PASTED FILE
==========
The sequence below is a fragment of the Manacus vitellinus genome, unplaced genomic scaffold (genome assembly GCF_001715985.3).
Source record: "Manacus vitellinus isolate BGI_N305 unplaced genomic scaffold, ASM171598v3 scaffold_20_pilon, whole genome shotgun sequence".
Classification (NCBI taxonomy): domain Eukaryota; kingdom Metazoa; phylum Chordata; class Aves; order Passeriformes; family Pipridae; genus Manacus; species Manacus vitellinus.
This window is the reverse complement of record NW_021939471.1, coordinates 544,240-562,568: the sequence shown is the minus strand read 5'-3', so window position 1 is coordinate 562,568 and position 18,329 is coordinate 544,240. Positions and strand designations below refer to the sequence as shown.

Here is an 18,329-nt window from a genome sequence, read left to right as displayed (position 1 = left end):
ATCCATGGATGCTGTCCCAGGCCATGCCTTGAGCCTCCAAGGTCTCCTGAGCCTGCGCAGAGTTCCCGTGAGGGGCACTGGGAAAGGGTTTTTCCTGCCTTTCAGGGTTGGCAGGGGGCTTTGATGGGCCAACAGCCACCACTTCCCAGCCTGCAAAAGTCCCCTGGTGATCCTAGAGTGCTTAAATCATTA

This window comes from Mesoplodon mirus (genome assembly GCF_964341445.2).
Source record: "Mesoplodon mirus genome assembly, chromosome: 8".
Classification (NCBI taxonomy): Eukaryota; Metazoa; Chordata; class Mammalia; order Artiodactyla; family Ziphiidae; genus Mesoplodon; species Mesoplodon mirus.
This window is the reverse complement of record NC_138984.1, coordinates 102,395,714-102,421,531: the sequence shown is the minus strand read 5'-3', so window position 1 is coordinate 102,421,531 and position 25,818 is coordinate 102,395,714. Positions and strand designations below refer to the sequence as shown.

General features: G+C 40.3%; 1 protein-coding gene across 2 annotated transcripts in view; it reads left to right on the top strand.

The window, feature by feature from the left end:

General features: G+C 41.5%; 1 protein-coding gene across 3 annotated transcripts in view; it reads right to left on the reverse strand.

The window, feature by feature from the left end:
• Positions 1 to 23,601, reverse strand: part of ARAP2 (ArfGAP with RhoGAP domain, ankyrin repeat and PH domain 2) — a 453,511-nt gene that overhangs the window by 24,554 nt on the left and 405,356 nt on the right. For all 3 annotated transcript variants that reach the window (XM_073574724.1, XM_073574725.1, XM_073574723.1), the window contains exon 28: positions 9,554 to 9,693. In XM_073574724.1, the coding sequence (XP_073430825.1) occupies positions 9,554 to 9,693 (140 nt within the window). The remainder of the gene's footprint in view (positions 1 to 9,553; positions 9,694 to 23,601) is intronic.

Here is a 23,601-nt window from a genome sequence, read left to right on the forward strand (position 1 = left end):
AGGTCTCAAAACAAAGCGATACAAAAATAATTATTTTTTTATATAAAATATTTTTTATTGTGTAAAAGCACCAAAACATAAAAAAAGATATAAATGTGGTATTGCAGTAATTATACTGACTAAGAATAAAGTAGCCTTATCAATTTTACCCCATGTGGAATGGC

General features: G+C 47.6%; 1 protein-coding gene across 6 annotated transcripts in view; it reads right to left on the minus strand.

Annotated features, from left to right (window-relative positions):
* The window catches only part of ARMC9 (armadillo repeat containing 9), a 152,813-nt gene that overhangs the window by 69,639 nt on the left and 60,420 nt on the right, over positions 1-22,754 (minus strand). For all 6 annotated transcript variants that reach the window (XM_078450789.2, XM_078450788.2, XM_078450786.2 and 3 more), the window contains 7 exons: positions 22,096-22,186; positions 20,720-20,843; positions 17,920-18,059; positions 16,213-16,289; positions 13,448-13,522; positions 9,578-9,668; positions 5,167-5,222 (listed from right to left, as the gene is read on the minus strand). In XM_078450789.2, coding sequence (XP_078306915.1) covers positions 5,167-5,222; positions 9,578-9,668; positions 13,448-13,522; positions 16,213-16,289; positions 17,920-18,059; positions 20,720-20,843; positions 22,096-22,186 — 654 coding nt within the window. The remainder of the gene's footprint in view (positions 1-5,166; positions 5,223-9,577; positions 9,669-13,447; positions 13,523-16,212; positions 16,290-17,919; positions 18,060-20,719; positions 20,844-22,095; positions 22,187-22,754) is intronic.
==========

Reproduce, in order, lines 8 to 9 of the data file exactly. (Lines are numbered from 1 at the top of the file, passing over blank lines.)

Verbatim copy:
Source record: "Mesoplodon mirus genome assembly, chromosome: 8".
Classification (NCBI taxonomy): Eukaryota; Metazoa; Chordata; class Mammalia; order Artiodactyla; family Ziphiidae; genus Mesoplodon; species Mesoplodon mirus.